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Published byBraedon Pilch Modified about 1 year ago

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Bits and Bytes Behind the scenes in your computer

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All computer storage is organized into bytes Think of each byte as a little storage bin Each byte is made up of 8 bits Each bit is an electronic circuit that is either on or off (off = 0, on = 1) A specific sequence of 0’s and 1’s in a byte is called a bit pattern

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So, how many bytes are in your computer? Common Prefixes Kilo10 3 1,000Thousand Mega10 6 1,000,000Million Giga10 9 1,000,000,000Billion Tera ,000,000,000,000Trillion Typical Capacities: RAM: 1, 2, 4, 6 or 8 GB Diskette: 1.44 MB Flash drive: 2, 4, 8, 16, 32, 64, 128 GB CD: 800 MB DVD: 4.7 GB Hard Drive: 500 GB – 2 TB

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Converting Between Units To Convert … FromToAction KBBytesMultiply by 1,000 (move decimal point 3 places right) MBBytesMultiply by 1,000,000 (move decimal point 6 places right) GBBytesMultiply by 1,000,000,000 (move decimal point 9 places right) BytesKBDivide by 1,000 (move decimal point 3 places left) BytesMBDivide by 1,000,000 (move decimal point 6 places left) BytesGBDivide by 1,000,000,000 (move decimal point 9 places left) Example 1: 5200 KB = ? MB 5200 × 1000 = 5,200,000 bytes 5,200,000 /1,000,000 = 5.2 MB Example 2: 7.5 GB = ? KB 7.5 × 1,000,000,000 = 7,500,000,000 bytes 7,500,000,000 / 1000 = 7,500,000 KB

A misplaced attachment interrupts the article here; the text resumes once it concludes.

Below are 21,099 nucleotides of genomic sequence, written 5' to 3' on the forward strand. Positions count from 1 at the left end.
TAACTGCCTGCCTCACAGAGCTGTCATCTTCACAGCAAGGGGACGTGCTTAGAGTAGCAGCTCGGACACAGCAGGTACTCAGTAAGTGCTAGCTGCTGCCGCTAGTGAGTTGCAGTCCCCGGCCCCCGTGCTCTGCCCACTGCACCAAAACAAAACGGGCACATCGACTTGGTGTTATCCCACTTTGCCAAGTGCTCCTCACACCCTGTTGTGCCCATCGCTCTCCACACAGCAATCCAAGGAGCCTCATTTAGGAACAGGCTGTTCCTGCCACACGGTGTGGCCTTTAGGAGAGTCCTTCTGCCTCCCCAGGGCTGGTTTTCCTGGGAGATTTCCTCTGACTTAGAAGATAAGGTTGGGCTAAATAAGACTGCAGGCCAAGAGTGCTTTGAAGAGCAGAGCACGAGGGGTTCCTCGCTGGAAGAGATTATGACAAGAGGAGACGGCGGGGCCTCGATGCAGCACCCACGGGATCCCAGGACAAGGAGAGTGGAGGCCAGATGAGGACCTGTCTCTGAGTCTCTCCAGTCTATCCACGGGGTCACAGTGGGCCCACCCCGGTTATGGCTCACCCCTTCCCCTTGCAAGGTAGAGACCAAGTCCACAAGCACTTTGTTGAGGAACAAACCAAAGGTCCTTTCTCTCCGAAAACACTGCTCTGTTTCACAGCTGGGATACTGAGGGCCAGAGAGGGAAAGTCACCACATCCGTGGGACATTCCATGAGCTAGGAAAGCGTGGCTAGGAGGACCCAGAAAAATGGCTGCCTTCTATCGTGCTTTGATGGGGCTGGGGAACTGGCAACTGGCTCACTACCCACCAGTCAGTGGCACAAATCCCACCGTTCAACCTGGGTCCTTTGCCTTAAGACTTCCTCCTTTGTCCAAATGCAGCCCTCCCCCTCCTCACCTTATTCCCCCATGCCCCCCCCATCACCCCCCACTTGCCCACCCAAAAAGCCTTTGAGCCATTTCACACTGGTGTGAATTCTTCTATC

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You Try: 3.2 MB = ? Bytes 6.4 GB = ? MB 57,000 Bytes = ? KB 25,000 KB = ? MB

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What kinds of information do you store on your computer? numerical values (binary number system) text/character data (ASCII or Unicode) program instructions (machine language) images (jpg, gif, tiff, bmp, wmf, etc.) video (mp4, mov, avi, wmv, etc.) music (mp3, wav, wma, au, etc.)

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“Kathy Ames” is text It would be stored like this using ASCII codesASCII codes

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Numerical values needed for arithmetic are stored using a different scheme The numerical value 40 would be stored like this using the binary number system (note that “bit” stands for “binary digit”)

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How do binary numbers work? Decimal Number SystemBinary Number System Base 10Base 2 10 digits (0,1,2,3,4,5,6,7,8,9)2 digits (0,1) Positional values based on powers of 10Positional values based on powers of 2 Positional Values Binary Number 8-bit binary number

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Converting from Binary to Decimal Positional Values Binary Number What is the decimal value of the bit pattern ? Simple! Just add up the positional values where the 1’s appear: = 106 So, we say that = 106 decimal

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Converting from Decimal to Binary Positional Values Binary Number How can we represent the decimal value 151 in binary? Simple! Just think about money and consider positional values as bills and 151 “dollars” as the amount we must make. Then “count change” from largest “denomination” to smallest until total value of change is accumulated.

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Converting from Decimal to Binary Positional Values Binary Number 1 How can we represent the decimal value 151 in binary? Running Total: 128